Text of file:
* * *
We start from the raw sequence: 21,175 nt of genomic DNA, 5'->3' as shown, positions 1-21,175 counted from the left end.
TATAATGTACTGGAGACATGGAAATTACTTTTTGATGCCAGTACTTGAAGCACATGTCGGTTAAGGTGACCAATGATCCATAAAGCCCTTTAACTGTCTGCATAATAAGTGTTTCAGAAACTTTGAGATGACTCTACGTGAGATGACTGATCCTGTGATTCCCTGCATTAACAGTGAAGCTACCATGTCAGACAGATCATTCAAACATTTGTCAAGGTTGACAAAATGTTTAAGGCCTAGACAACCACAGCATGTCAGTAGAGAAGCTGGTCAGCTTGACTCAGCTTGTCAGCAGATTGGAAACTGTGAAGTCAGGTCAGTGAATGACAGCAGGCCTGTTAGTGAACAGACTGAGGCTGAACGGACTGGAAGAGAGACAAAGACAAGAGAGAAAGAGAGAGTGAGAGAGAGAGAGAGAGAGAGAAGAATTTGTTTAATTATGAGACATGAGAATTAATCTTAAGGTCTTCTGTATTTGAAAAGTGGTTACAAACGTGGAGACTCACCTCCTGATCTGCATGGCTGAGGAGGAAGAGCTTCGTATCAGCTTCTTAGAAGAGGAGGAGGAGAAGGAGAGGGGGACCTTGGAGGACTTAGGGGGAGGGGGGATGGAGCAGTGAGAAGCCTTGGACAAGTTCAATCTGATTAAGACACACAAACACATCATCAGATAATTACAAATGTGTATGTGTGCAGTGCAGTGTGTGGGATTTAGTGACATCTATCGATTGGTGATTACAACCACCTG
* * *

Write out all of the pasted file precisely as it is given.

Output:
We start from the raw sequence: 21,175 nt of genomic DNA, 5'->3' as shown, positions 1-21,175 counted from the left end.
TATAATGTACTGGAGACATGGAAATTACTTTTTGATGCCAGTACTTGAAGCACATGTCGGTTAAGGTGACCAATGATCCATAAAGCCCTTTAACTGTCTGCATAATAAGTGTTTCAGAAACTTTGAGATGACTCTACGTGAGATGACTGATCCTGTGATTCCCTGCATTAACAGTGAAGCTACCATGTCAGACAGATCATTCAAACATTTGTCAAGGTTGACAAAATGTTTAAGGCCTAGACAACCACAGCATGTCAGTAGAGAAGCTGGTCAGCTTGACTCAGCTTGTCAGCAGATTGGAAACTGTGAAGTCAGGTCAGTGAATGACAGCAGGCCTGTTAGTGAACAGACTGAGGCTGAACGGACTGGAAGAGAGACAAAGACAAGAGAGAAAGAGAGAGTGAGAGAGAGAGAGAGAGAGAGAAGAATTTGTTTAATTATGAGACATGAGAATTAATCTTAAGGTCTTCTGTATTTGAAAAGTGGTTACAAACGTGGAGACTCACCTCCTGATCTGCATGGCTGAGGAGGAAGAGCTTCGTATCAGCTTCTTAGAAGAGGAGGAGGAGAAGGAGAGGGGGACCTTGGAGGACTTAGGGGGAGGGGGGATGGAGCAGTGAGAAGCCTTGGACAAGTTCAATCTGATTAAGACACACAAACACATCATCAGATAATTACAAATGTGTATGTGTGCAGTGCAGTGTGTGGGATTTAGTGACATCTATCGATTGGTGATTACAACCACCTG